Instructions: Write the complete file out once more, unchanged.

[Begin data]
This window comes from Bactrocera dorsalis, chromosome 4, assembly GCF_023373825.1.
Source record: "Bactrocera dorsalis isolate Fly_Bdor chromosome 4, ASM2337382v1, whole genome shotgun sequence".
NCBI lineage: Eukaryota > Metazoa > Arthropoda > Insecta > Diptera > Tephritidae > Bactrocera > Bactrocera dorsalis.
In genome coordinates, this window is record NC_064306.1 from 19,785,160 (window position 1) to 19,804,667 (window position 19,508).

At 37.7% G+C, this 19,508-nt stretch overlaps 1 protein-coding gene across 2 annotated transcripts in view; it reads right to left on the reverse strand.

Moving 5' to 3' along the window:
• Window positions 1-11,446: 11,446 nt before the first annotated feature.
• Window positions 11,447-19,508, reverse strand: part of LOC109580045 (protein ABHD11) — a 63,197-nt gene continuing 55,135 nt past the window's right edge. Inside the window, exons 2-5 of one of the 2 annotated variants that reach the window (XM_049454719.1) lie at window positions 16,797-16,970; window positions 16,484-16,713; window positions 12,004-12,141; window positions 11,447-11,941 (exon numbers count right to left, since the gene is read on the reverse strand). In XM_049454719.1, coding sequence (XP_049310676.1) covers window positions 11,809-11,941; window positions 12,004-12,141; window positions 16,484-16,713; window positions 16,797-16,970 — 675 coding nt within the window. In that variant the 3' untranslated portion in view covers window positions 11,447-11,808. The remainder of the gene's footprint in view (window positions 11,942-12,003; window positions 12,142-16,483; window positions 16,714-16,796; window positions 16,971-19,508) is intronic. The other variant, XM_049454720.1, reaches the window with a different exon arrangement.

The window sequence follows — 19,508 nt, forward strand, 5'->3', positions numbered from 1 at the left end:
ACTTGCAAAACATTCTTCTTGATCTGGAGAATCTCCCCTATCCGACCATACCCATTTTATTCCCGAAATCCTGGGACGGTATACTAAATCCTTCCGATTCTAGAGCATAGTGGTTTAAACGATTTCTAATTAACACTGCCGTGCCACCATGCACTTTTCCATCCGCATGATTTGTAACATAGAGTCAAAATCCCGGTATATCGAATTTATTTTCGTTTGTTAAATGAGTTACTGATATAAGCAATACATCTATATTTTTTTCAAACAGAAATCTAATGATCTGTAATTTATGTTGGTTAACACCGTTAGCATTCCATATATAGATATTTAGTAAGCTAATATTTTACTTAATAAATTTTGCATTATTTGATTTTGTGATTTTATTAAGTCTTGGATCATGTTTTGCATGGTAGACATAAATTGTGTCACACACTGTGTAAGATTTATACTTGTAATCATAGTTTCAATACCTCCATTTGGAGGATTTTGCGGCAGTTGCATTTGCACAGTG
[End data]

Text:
This window comes from Bactrocera dorsalis, chromosome 4, assembly GCF_023373825.1.
Source record: "Bactrocera dorsalis isolate Fly_Bdor chromosome 4, ASM2337382v1, whole genome shotgun sequence".
NCBI lineage: Eukaryota > Metazoa > Arthropoda > Insecta > Diptera > Tephritidae > Bactrocera > Bactrocera dorsalis.
In genome coordinates, this window is record NC_064306.1 from 19,785,160 (window position 1) to 19,804,667 (window position 19,508).

At 37.7% G+C, this 19,508-nt stretch overlaps 1 protein-coding gene across 2 annotated transcripts in view; it reads right to left on the reverse strand.

Moving 5' to 3' along the window:
• Window positions 1-11,446: 11,446 nt before the first annotated feature.
• Window positions 11,447-19,508, reverse strand: part of LOC109580045 (protein ABHD11) — a 63,197-nt gene continuing 55,135 nt past the window's right edge. Inside the window, exons 2-5 of one of the 2 annotated variants that reach the window (XM_049454719.1) lie at window positions 16,797-16,970; window positions 16,484-16,713; window positions 12,004-12,141; window positions 11,447-11,941 (exon numbers count right to left, since the gene is read on the reverse strand). In XM_049454719.1, coding sequence (XP_049310676.1) covers window positions 11,809-11,941; window positions 12,004-12,141; window positions 16,484-16,713; window positions 16,797-16,970 — 675 coding nt within the window. In that variant the 3' untranslated portion in view covers window positions 11,447-11,808. The remainder of the gene's footprint in view (window positions 11,942-12,003; window positions 12,142-16,483; window positions 16,714-16,796; window positions 16,971-19,508) is intronic. The other variant, XM_049454720.1, reaches the window with a different exon arrangement.

The window sequence follows — 19,508 nt, forward strand, 5'->3', positions numbered from 1 at the left end:
ACTTGCAAAACATTCTTCTTGATCTGGAGAATCTCCCCTATCCGACCATACCCATTTTATTCCCGAAATCCTGGGACGGTATACTAAATCCTTCCGATTCTAGAGCATAGTGGTTTAAACGATTTCTAATTAACACTGCCGTGCCACCATGCACTTTTCCATCCGCATGATTTGTAACATAGAGTCAAAATCCCGGTATATCGAATTTATTTTCGTTTGTTAAATGAGTTACTGATATAAGCAATACATCTATATTTTTTTCAAACAGAAATCTAATGATCTGTAATTTATGTTGGTTAACACCGTTAGCATTCCATATATAGATATTTAGTAAGCTAATATTTTACTTAATAAATTTTGCATTATTTGATTTTGTGATTTTATTAAGTCTTGGATCATGTTTTGCATGGTAGACATAAATTGTGTCACACACTGTGTAAGATTTATACTTGTAATCATAGTTTCAATACCTCCATTTGGAGGATTTTGCGGCAGTTGCATTTGCACAGTG